Œuvres Complettes de Démosthene et d'Eschine, Traduites en François, avec des Remarques sur les Harangues & Plaidoyers de Ces Deux Orateurs, & des Notes Critiques & Grammaticales en Latin, sur le Texte Grec: Accompagnées D'un Discours Préliminaire sur L'éloquence & Autres Objets Intéressants; D'un Traité de la Jurisdiction & les Loix d'Athenes; D'un Précis Historique sur la Constitution de la Grece, sur le Gouvernement d'Athenes, & sur la Vie de Philippe; &C
by Demosthenes and Aeschines
|Œuvres Complettes de Démosthene et d'Eschine|
Title page from Œuvres Complettes de Démosthene et d'Eschine, volume one, George Wythe Collection, Wolf Law Library, College of William & Mary.
|Author||Demosthenes and Aeschines|
|Translator||Abbé Athanese Auger|
|Volumes||4 volumes in 5 volume set|
|Desc.||8vo (20 cm.)|
Demosthenes developed his skills as an orator by studying speeches given by earlier great orators. He transferred his talents as an orator and writer into a successful professional speech-writing career. During his time as a speech-writer Demosthenes developed an interest in politics; he went on to devote most of his career to opposing Macedon’s expansion. He spoke out against both Philip II of Macedon and Alexander the Great. Demosthenes played a leading role in his city’s uprising against Alexander. The revolt was met with harsh reprisals and Demosthenes took his own life to prevent being arrested.
Demosthenes’ oratory works were highly influential during the Middle Ages and Renaissance, and inspired the authors of the Federalist Papers and the major orators of the French Revolution.
Aeschines (389-314 BCE) was a Greek statesman, orator, and bitter political opponent of Demosthenes. He was raised in humble circumstances and worked as an actor before becoming a member of the embassies to Philip II. He eventually provoked Philip II to establish Macedonian control over central Greece. Unlike Demosthenes, Aeschines was a proponent of Macedonian expansion. The two orators collided when Aeschines brought suit against a certain Ctesiphon for proposing the award of a crown to Demosthenes in recognition of his services to Athens. Aeschines suffered a resounding defeat in the trial and subsequently left Athens for Rhodes where he taught rhetoric.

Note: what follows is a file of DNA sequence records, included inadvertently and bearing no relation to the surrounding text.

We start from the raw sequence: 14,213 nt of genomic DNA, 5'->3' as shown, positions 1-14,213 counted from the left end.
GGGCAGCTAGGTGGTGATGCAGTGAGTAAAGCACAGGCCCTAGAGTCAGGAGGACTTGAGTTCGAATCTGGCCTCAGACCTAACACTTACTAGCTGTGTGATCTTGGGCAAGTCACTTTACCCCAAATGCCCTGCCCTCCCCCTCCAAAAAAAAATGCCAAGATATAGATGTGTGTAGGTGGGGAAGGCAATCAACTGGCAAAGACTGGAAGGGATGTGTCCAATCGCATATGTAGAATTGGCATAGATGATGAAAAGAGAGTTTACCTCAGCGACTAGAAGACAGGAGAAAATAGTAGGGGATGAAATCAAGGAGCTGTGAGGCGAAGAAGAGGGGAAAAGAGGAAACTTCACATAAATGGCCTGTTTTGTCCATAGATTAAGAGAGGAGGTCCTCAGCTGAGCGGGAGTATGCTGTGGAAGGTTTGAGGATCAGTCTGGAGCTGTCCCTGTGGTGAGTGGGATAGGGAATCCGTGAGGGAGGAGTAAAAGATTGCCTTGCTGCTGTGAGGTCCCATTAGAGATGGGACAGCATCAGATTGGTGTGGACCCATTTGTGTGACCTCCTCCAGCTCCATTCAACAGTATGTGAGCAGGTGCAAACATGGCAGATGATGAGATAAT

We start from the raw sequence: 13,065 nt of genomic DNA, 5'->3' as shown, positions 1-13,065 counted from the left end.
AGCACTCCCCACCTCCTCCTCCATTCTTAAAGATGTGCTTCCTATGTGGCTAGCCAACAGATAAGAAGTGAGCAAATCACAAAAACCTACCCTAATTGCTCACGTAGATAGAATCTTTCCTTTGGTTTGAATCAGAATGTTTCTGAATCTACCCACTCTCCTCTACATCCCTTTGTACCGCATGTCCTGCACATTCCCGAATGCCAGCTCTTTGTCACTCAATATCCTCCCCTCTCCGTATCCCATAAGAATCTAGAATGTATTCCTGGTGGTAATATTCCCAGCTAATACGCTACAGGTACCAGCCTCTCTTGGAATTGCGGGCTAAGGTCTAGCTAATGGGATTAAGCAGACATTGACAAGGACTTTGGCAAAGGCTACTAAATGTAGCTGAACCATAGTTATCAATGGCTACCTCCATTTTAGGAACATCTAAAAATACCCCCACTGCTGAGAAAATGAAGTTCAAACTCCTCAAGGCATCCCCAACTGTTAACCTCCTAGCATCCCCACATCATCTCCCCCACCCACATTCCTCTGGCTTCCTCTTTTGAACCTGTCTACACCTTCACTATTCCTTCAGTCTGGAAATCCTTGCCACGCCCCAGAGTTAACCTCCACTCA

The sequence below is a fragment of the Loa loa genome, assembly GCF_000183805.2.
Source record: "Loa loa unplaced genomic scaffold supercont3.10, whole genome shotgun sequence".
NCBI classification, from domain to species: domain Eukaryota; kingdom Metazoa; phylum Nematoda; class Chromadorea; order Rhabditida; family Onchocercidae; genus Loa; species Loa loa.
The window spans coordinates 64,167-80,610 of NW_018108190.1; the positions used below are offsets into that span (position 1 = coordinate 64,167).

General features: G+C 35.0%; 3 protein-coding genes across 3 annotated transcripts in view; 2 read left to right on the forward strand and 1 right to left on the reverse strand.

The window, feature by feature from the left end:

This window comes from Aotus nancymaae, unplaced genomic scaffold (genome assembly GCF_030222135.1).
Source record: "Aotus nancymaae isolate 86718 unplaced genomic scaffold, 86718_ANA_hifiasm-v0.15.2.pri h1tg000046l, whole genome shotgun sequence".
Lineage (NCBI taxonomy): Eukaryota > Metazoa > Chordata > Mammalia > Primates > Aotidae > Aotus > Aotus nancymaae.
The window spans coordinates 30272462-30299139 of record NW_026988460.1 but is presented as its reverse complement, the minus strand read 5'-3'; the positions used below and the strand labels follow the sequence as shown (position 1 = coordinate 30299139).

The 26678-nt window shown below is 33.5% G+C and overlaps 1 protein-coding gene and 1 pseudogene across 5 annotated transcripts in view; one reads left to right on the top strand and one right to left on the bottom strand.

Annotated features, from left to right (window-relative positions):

Evidence for Inclusion in Wythe's Library
Listed in the Jefferson Inventory of Wythe's Library as "Oeuvres de Demosthene & do Eschine par Auger. Fr. 5.v. 8vo." and kept by Thomas Jefferson. Later sold by Jefferson to the Library of Congress. Jefferson's copy of the 1777 edition of Œuvres Complettes de Démosthene et d'Eschine is still at the Library of Congress, but it has no definitive Wythe markings. Nevertheless, both the Brown Bibliography and George Wythe's Library on LibraryThing list this copy as the one which once belonged to George Wythe. Accordingly, the Wolf Law Library moved a copy of the same work into the George Wythe Collection.
Description of the Wolf Law Library's copy
Bound in quarter green calf. Spines have gilt bands and lettering. Two parts of volume two bound together. Library is missing volumes three and four.
View the record for this book in William & Mary's online catalog.
- Ian Worthington, Demosthenes: Statesman and Orator (London: Routledge, 2000), 162.
- Ibid., 186.
- Ibid., 240.
- Encyclopædia Britannica Online, s.v. "Demosthenes," accessed October 24, 2013.
- Konstantinos Tsatsos, "XV" in Demosthenes (Athens: Estia, 1975), 352.
- Encyclopædia Britannica Online, s.v. "Aeschines," accessed November 14, 2013.
- E. Millicent Sowerby, Catalogue of the Library of Thomas Jefferson, 2nd ed. (Charlottesville: University Press of Virginia, 1983), 5:24 [no.4664].
- Bennie Brown, "The Library of George Wythe of Williamsburg and Richmond," (unpublished manuscript, May, 2012) Microsoft Word file.
- LibraryThing, s.v. "Member: George Wythe" accessed on April 28, 2013.